The first lecture dealt with interferences. The easiest way to sum it up would be “find someone who knows what they’re doing.”  Basically, interferences fall into that territory where two applications or an application and a patent are claiming the same invention, but the prior application/patent cannot be used as art against  the other.  They are very rare.  They are complicated.  I won’t even begin to pretend to understand what goes on, there.  The three most important things I pulled from the lecture are: the application must otherwise be in condition for allowance, get help from an interference specialist in your TC, and the BPAI takes care of the dirty work.

The second lecture concerned how to create better office actions, with a focus on making prosecution understandable to whoever might be reading the file file wrapper, including BPAI judges.

We also had a small “ice cream social” this afternoon, which was nice.


“I’ll Allow It…”

Today we had a class on interview practice and one on allowances. The interview class was partially repetition, since we have covered interviews to some extent in prior lectures, and because many people have already conducted interviews by now.

Our class on allowances covered the procedure for checking that a case was in condition for allowance in terms of formalities and in terms of interference. As I’ve covered before, objections point out a conflict with a rule or a formal matter with the application. A title that isn’t descriptive, for example, or an abstract that is too long. Rejections indicate conflicts with the patent laws themselves. There are cases where an application conflicts with none of the statutes (it is enabled etc under 112, falls into a statutory category and does not otherwise conflict with 101, has no prior art under 102 or 103 that could be used against it, etc) but has some formal issues. Some of these can be taken care of by an examiner’s amendment to the application, and some of them must be taken care of by the applicant or applicant’s representative.

We also covered good practice in terms of writing reasons for allowance and making the record (including search histories) clear. Examiners often write up an explanation of why the application was allowed, called the “reasons for allowance”. This is important because it is the final opportunity for the examiner to explain on the record what distinguishes the invention from the prior art. After all, it is unlikely there is nothing anywhere even similar to what is claimed. So the examiner should explain what feature or features make the instant application different from what is known in the art. In first action allowances, reasons for allowance are the only real prosecution history there is, so the examiner should clearly set forth his or her reasons for going straight to allowance. And of course, it is improper for an examiner to narrow the scope of the claims in the reasons for allowance; that is, examiners don’t get to make claims mean what we’d like them to mean just so they can get pushed out the door.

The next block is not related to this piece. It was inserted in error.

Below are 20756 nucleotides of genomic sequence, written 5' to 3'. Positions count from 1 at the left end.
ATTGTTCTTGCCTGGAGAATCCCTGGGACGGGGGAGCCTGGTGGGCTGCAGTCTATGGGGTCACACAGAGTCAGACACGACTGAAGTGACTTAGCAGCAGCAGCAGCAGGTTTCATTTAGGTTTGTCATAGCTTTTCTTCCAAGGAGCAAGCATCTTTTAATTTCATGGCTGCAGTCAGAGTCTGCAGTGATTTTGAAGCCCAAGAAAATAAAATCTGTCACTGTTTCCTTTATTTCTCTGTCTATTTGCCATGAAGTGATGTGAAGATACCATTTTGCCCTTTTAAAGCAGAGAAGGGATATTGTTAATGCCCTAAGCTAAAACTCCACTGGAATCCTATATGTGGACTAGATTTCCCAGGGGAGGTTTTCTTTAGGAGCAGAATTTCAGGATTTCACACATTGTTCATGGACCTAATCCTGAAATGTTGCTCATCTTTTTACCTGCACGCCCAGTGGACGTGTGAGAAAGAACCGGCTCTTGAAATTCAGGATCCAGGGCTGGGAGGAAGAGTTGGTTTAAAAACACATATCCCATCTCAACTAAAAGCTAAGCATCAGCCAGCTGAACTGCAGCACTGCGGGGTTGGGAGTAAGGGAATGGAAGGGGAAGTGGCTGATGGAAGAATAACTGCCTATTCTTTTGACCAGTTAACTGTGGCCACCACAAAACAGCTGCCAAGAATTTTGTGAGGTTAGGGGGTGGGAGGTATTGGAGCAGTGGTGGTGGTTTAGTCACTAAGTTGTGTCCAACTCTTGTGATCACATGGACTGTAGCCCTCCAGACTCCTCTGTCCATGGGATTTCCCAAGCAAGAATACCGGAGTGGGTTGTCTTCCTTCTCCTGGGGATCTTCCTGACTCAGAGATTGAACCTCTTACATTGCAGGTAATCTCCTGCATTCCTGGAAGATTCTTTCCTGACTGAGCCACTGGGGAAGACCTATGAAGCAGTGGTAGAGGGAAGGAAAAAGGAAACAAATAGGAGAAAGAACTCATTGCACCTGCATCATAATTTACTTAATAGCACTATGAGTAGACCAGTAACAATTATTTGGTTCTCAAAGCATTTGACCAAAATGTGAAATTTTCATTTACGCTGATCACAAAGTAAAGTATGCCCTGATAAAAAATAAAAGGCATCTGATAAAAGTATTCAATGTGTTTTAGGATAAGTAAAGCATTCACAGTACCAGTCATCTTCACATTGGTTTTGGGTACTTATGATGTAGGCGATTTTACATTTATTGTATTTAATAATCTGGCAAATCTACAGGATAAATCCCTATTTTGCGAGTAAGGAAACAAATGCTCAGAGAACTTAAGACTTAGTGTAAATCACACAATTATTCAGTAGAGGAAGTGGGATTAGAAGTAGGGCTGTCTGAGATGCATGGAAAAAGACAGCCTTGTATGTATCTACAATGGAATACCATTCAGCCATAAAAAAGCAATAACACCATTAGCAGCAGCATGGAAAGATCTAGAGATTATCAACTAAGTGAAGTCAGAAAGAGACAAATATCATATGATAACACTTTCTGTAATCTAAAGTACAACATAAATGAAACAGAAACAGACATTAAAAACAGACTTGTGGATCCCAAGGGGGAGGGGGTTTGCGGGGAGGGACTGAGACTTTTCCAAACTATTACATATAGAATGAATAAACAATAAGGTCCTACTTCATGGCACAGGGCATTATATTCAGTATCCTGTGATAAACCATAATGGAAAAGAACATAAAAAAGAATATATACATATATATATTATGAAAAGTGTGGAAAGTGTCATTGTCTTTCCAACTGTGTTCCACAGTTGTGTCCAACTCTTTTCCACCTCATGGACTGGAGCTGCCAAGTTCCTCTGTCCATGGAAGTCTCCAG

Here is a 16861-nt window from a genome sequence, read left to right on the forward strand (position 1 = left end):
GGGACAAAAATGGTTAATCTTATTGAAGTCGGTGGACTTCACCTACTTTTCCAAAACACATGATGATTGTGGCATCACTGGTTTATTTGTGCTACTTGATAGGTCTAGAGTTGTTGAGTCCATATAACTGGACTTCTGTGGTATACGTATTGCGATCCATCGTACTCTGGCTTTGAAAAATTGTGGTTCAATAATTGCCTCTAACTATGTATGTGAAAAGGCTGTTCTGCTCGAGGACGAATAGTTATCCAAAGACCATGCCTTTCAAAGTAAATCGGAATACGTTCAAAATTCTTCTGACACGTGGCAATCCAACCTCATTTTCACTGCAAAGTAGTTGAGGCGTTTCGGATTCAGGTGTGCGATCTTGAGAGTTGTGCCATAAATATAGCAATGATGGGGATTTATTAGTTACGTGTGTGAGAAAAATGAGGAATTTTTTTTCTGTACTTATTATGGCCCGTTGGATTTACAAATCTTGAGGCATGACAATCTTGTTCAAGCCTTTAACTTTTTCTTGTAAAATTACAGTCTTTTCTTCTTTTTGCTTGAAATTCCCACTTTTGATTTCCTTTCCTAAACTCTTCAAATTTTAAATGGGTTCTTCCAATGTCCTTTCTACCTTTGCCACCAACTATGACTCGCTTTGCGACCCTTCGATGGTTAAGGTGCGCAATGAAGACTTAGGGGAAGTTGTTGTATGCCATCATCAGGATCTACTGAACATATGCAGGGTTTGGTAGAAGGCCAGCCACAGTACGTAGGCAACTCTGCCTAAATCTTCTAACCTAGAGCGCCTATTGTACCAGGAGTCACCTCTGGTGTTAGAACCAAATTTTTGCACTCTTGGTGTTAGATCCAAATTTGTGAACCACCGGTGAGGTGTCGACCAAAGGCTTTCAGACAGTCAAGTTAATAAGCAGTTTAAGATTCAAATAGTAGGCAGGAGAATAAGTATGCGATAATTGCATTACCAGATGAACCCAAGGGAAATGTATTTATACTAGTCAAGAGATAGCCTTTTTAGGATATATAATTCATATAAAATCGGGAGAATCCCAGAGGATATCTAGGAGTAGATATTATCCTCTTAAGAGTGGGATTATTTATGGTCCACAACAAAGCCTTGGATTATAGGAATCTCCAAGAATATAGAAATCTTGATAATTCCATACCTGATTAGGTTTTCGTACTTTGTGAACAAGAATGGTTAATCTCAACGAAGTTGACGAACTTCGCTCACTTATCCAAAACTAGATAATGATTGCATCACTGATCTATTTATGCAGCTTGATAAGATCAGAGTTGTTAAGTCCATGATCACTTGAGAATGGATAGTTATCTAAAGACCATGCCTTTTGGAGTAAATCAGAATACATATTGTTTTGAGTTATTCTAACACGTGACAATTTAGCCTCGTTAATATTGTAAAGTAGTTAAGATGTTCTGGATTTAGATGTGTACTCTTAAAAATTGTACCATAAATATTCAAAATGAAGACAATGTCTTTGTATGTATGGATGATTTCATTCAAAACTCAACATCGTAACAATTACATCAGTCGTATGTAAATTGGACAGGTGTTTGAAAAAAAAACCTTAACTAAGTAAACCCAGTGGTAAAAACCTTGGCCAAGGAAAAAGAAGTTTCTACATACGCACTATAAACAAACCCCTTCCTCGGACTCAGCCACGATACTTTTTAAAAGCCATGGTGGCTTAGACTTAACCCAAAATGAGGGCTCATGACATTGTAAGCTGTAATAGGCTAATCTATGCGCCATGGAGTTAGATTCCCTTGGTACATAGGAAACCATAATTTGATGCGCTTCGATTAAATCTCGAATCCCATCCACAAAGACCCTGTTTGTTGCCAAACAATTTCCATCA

We also briefly went over making our search histories complete, which may be a somewhat neglected art. That is, while examiners often do thorough searches, if those searches aren’t detailed in the search history, there is no record of them for the public or the courts to refer to. EAST and WEST make it easy to supply this history when searching the patent databases, but it can be more difficult when searching non-patent literature to keep an accurate record of the search performed.

Finally, we discussed interferences briefly. I’ll put off that topic until we have our lecture on it, tomorrow.



We had 2100B today, same format as 2100A.

I don’t know (and am too lazy to check) if the notes we use are available to those outside the PTO, but we have what amounts to a highly condensed MPEP that we use to provide us with the “highlights” for the certification exam.  An examiner prepared these notes, chapter by chapter, when he was studying for the sig test.  They’re great notes, and they usually do hit the salient points well.

I’m not so sure how well they transfer to a lecture format, but they are very helpful to get a quick overview of a chapter in the MPEP, and to get familiar with what can be found in each chapter.